Khaya Dlanga
Khaya Dlanga

Was Mbeki trying to save the ANC from itself?

This party needs saving. It needs to be saved from itself. The enemy is not some evil and external force; it has parasites within itself that have so transformed themselves into what seems to be the ANC. The chameleon-like camouflage has so fooled all those within that they have come to believe that this is the real deal. With each passing day we descend into the abyss of the ridiculous. And like gluttons we feed off each reported gradual descent of the ANC vicariously. We cannot afford to see this mammoth rush into the looming quicksand. If it goes down, we go down with it. Let’s not fool ourselves for a moment.

The current ANC is the black sheep in generations past of the ANC. Chief Albert Luthuli, OR Tambo, Walter Sisulu and others must be turning in their graves asking themselves what they did wrong to deserve such descendants. It is very difficult being proud of the ruling party today. And no one is willing to stand up to make us proud. It is all over the place.

The question needs to be asked; when Thabo Mbeki ran for a third term as ANC president, is it possible that he was trying to save the organisation from itself? Is it possible that he could foresee what was going to happen if the ANC was given to the current leadership? Of course if he really thought that he was the only one who could save the ruling party from itself, and then his detractors would say this is precisely the reason he needed to go. Perhaps he was the last ANC man.

When he was president we discussed AsgiSA, the African renaissance, Gear, Aids even when people thought he was wrong, the economy, battling CEOs on his blog. We always knew where he stood. We never discussed his personal life. No one doubted he had control over the ANC. He was far, far from perfect as any man. We always discussed the country when he was president, not him.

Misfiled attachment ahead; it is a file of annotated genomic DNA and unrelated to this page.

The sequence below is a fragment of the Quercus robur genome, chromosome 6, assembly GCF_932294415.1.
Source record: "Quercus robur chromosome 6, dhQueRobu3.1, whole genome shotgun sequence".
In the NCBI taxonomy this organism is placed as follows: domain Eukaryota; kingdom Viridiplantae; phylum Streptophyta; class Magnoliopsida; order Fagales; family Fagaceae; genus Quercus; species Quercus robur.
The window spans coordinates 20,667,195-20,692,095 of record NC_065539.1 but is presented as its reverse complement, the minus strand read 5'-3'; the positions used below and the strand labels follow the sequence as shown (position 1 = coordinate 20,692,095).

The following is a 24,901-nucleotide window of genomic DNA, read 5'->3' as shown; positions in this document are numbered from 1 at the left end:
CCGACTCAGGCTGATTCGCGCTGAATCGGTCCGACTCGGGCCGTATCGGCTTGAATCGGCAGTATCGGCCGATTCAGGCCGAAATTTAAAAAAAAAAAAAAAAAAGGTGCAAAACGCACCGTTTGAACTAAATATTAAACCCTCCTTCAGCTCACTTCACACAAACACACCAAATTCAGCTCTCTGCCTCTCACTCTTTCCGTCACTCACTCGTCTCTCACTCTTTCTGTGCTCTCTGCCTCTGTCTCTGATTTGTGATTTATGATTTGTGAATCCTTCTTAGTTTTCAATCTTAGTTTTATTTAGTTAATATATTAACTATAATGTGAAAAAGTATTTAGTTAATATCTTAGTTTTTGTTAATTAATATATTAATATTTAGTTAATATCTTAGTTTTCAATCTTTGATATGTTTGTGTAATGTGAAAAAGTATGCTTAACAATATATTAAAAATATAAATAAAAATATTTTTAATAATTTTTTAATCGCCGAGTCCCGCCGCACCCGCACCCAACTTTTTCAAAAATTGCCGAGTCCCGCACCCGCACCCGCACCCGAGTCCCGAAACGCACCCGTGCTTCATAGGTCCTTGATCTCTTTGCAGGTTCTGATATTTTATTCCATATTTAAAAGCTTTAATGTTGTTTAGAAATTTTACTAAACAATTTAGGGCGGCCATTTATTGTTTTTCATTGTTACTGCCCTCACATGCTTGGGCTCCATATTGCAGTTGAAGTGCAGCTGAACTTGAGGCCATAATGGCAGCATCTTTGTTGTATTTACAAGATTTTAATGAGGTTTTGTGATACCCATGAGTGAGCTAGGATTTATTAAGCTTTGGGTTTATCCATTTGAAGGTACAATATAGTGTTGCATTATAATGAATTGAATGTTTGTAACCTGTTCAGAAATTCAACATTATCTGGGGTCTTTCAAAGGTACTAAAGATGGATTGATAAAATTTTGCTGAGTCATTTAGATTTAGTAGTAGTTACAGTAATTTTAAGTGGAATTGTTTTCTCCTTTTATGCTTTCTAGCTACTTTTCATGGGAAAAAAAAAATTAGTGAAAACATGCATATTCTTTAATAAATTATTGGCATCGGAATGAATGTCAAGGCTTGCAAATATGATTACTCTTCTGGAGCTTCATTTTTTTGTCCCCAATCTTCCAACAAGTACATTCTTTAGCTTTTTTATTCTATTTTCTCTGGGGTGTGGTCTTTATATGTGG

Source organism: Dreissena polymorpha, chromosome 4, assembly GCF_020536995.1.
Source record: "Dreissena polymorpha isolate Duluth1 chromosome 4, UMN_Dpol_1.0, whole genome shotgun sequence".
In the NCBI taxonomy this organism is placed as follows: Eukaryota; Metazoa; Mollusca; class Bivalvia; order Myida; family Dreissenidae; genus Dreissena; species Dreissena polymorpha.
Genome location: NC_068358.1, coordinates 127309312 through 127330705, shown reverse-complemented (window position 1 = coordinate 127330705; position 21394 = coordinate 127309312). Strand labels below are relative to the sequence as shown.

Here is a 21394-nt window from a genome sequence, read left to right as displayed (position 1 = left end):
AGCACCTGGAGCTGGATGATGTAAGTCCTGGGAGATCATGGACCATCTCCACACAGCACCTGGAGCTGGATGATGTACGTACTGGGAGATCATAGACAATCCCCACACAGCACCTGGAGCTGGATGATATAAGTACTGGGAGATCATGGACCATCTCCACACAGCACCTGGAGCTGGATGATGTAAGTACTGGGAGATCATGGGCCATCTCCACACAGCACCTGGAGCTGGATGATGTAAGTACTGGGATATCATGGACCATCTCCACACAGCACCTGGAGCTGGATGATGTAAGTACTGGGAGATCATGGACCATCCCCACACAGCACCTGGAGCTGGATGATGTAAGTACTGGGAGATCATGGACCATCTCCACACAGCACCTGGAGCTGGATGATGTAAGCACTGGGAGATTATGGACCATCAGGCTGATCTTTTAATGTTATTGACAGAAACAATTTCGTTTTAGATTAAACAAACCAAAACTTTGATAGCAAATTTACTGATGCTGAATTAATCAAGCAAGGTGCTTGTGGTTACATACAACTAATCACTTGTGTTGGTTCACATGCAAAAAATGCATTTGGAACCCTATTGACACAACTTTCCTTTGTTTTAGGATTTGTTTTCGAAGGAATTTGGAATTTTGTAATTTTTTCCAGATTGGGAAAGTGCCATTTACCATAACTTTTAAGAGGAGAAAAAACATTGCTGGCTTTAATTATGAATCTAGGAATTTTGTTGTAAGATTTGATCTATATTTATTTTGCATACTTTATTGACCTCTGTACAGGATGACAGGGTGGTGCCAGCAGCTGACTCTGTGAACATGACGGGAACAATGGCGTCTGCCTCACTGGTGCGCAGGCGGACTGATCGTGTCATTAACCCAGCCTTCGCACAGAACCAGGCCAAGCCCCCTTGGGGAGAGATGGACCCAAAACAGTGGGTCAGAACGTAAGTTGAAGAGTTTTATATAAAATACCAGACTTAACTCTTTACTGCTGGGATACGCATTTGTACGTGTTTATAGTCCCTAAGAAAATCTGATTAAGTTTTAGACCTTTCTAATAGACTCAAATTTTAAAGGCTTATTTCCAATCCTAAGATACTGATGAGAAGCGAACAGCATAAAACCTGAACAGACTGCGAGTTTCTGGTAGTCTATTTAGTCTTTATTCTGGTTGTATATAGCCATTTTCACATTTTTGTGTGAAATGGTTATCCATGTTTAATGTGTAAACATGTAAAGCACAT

In Polokwane, where he was defeated as president of the ANC, when delivering the president’s report he said: “Our collective responsibility in this important gathering is to ask ourselves whether in the recent past our movement has not gravitated away from its moral axis on which have pivoted the leadership of Dube, Makgatho, Mahabane and Luthuli among others?”

Judging by the justifications that the ANC clothes itself today it is fair to say that the ANC has long lost its moral leadership. It is not just the arrogance, nor the disdain it treats the citizens that lend credence to the loss of moral leadership, but it has to do with the quality of leadership too. These questions we pose today about the ANC are not new. It is a pity then that many chose to bathe in denial and blind themselves because of the temptations of tenderpreneurship.

In his president’s report, Mbeki went on to say: “What this emphasises is the need for our movement to distinguish itself by its exemplary behaviour, setting an unquestionable example of what Nelson Mandela meant when he spoke about the RDP of the soul!” I don’t know how anyone can disagree with these sentiments, whether one liked the man or not. What he said is what the organisation needs.

The past few weeks we have seen nothing exemplary about the conduct of one Julius Malema. We need the ANC to take strong and principled action against him; especially since President Zuma himself already said his utterances are alien to the ANC. We can’t continue allowing leaders to get away with everything under the sun, no matter how unacceptable. The more he gets away with, the more the ANC gets away from itself.